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Reports: UK preparing to trigger no-deal Brexit contingencies as deadline looms

The U.K. government is reportedly preparing to implement emergency plans for a no-deal Brexit ahead of the country's March 29 date for departure from the EU as a request for a short extension awaits response from European leaders and the chances of Parliament passing a withdrawal agreement dwindle.

No-deal plans are set to be applied March 25, unless a delay to the departure is finalized by that time, the Financial Times reported, citing Whitehall officials.

Dubbed Operation Yellowhammer, the no-deal plans aim to ensure a sufficient supply of food and fuel in the U.K., as well as a stable banking system, in case the country crashes out of the EU without a deal.

U.K. Brexit Secretary Stephen Barclay told Cabinet ministers that the government will continue preparing for a no-deal scenario even if a delay to the departure is confirmed, the FT said, citing a letter that it said was leaked to The Daily Telegraph. The British Cabinet will then need to decide whether to ramp up or scale back the no-deal preparations, depending on the length of delay, Barclay reportedly said.

Separately, the European Council on March 19 adopted additional temporary contingency measures to mitigate the impact of a no-deal Brexit to industries such as transport, fisheries and dual-use items. Michel Barnier, the EU's chief Brexit negotiator, had also said all preparations for a no-deal Brexit scenario should be finalized.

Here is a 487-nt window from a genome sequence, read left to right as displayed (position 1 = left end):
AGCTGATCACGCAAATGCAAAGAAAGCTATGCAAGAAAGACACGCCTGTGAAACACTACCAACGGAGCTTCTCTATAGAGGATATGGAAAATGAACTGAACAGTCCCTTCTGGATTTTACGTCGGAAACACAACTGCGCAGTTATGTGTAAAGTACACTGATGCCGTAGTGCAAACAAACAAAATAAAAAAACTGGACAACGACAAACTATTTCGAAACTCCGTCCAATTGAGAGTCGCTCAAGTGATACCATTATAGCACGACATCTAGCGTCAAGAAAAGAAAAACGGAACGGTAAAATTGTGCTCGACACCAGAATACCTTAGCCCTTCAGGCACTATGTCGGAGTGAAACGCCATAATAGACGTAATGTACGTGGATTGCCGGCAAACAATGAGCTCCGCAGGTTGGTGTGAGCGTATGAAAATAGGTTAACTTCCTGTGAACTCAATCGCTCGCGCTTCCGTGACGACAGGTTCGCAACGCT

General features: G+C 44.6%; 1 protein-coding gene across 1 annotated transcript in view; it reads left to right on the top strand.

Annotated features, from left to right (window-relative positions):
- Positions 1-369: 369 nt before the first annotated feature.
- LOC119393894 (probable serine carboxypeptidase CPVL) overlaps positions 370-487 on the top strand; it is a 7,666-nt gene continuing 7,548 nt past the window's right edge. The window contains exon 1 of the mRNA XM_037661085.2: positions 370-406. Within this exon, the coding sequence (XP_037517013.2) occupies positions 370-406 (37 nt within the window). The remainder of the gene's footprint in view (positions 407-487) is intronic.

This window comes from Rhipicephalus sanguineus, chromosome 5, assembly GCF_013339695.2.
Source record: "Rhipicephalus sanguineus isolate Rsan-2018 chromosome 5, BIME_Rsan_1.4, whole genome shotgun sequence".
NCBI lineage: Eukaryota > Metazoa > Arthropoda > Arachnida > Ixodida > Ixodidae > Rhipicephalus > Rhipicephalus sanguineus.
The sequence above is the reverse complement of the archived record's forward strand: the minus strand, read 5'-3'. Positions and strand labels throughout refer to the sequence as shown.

British Prime Minister Theresa May formally requested that the EU extend the current March 29 Brexit deadline until June 30, but European Council President Donald Tusk said such an extension will only be possible if British lawmakers agree on a withdrawal deal. The 27 EU heads of state are set to discuss May's proposed extension, which they need to unanimously approve, at the European Council meeting March 21-22.

U.K. House of Commons Speaker John Bercow said May's Brexit deal cannot be put to a vote again in the chamber without substantial changes, given that it was already rejected twice. May said she still plans to bring her deal back to the chamber and table a motion as soon as possible.

But May's deal now has only a 20% probability of being approved by Parliament in the first half of 2019, down from 35% previously, according to JP Morgan analyst Malcolm Barr.

The most likely outcome for Brexit, with a 30% probability, is the U.K. holding a national election with a potential Brexit extension into the second half, Barr said in a note to clients, as reported by Reuters.

Jeremy Corbyn, leader of the opposition Labour Party, said March 21 that he will try to renegotiate the terms of the withdrawal agreement with EU negotiators to prevent a no-deal Brexit. He blamed the government for not looking for a "constructive alternative," Reuters also reported.